In spite of the recent strength in the energy sector (Brent is up around 4% this month) as well as the relative calm across major emerging markets in the past few weeks, the Russian ruble continues to slide, hitting new post-devaluation lows.
|Chart shows the euro appreciating against the ruble (source: Investing.com)|
There are several explanations for this decline:
1. The Russian economy is barely growing, with the GDP growth projection falling below that of the US.
Reuters: - Russia's central bank said on Tuesday the country's economic growth rate may reach the level of 1.7 to 2.0 percent in 2015-16.While such GDP trajectory may be OK for some developed economies, growth below 2% is a problem for a BRIC nation.
The forecast, in a quarterly monetary policy report, implies a downward revision compared with its earlier predictions. It said in the previous quarterly report that it saw Russia's medium-term growth potential as 2-2.5 percent.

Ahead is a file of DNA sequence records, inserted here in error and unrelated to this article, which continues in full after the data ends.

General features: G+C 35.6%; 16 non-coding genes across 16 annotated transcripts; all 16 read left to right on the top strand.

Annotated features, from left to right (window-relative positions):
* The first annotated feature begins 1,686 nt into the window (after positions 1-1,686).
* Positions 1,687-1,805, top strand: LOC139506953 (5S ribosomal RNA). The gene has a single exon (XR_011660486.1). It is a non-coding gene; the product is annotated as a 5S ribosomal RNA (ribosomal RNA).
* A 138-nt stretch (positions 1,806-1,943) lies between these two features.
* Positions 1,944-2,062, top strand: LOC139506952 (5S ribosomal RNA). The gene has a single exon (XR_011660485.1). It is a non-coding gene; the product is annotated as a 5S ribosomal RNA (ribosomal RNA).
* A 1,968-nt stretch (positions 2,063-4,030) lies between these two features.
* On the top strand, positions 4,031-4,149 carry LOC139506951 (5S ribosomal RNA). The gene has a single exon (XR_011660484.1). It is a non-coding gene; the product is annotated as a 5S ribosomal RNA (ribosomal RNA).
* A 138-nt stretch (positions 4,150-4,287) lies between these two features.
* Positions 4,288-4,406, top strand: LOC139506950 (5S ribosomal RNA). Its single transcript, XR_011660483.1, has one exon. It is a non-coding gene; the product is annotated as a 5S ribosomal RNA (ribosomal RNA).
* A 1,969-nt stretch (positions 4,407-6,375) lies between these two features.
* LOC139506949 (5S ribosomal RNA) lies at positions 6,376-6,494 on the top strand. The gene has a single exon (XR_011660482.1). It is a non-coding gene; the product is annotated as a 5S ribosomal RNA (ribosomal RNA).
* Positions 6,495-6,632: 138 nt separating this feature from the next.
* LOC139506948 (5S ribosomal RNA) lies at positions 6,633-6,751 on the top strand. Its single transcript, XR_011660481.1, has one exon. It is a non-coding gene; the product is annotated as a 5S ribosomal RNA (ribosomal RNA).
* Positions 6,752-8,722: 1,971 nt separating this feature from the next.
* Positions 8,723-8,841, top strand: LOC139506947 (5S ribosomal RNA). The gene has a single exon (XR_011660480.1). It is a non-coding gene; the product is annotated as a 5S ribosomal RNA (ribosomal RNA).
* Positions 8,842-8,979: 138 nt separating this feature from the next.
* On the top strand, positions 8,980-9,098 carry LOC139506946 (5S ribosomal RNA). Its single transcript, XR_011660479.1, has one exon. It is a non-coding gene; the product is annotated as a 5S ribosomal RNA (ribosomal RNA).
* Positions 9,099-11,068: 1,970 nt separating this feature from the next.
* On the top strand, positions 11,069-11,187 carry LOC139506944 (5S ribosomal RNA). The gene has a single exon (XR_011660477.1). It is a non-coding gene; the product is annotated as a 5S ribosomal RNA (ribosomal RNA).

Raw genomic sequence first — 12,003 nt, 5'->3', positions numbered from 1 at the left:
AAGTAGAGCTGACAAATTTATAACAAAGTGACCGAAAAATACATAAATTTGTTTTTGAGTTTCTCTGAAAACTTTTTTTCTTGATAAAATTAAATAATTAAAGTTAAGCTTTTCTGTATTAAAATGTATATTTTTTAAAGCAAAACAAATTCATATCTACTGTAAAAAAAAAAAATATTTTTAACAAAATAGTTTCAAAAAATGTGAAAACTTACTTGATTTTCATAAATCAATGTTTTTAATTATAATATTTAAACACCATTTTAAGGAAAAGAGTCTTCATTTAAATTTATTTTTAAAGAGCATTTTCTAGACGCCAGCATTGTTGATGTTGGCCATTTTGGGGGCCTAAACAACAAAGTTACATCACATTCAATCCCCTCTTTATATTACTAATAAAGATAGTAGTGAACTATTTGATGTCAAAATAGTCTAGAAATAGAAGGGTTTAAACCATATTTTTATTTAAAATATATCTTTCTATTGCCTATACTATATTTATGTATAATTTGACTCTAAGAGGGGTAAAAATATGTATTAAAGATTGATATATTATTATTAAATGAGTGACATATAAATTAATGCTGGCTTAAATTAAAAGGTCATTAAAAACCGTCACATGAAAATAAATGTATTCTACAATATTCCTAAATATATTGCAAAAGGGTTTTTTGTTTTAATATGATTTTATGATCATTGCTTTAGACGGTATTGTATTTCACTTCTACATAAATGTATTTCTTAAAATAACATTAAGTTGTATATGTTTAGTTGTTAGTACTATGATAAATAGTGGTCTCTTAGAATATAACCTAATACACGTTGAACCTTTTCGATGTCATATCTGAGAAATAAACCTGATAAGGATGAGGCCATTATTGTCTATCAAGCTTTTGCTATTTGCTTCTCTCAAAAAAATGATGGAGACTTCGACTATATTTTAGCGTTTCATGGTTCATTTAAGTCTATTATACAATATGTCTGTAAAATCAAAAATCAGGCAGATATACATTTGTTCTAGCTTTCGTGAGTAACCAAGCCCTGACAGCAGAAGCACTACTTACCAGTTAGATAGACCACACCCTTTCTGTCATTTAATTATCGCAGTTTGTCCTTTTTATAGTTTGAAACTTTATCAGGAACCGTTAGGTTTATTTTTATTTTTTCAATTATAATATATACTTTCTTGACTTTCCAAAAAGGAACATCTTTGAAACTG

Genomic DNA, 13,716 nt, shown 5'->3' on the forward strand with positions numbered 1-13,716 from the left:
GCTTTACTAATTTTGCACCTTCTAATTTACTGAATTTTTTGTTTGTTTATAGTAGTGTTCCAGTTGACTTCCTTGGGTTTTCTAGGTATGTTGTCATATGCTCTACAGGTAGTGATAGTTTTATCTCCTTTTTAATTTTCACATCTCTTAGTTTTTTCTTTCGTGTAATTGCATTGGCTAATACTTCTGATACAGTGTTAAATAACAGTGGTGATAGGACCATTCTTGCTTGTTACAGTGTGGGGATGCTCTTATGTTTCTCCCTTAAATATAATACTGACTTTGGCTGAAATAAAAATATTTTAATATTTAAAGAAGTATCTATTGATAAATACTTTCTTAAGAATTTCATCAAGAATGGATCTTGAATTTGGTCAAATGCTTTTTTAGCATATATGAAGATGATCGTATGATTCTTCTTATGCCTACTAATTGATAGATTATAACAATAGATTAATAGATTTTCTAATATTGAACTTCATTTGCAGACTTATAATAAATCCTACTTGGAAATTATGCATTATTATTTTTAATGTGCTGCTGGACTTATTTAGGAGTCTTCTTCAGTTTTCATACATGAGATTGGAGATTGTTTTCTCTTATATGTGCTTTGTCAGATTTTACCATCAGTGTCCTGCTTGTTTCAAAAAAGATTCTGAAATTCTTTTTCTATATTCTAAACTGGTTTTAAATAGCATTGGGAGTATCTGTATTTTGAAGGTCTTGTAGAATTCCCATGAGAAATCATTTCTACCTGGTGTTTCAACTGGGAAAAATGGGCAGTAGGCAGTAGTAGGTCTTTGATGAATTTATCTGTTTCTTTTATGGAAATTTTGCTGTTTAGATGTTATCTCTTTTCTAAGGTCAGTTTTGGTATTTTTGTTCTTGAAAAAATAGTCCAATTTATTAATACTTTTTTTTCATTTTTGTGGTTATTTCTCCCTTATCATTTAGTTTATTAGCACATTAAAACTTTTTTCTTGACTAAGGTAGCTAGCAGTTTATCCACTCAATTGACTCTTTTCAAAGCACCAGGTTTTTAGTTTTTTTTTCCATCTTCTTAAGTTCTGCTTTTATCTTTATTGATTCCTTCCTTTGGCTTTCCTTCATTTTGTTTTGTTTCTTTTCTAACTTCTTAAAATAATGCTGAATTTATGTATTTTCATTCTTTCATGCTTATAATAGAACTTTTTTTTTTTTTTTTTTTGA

The bank predicted this year's growth at between 1.5 and 1.8 percent, down from a forecast of 2 percent made last quarter.
2. As discussed earlier (see post), unlike its counterparts among emerging economies, the Russian central bank has no intention of supporting the ruble. In fact many in Russia want to see the currency decline further in order to extract more rubles from the nation's energy exports.
3. We are also seeing some spillover from the Ukrainian mess (see story). Given the ties between the two countries and the escalating tensions in Kiev, there is some risk that Russia could become more entangled with its neighbor. That engagement could take various forms, some of which are not too palatable for the capital markets (see discussion).
From our sponsor: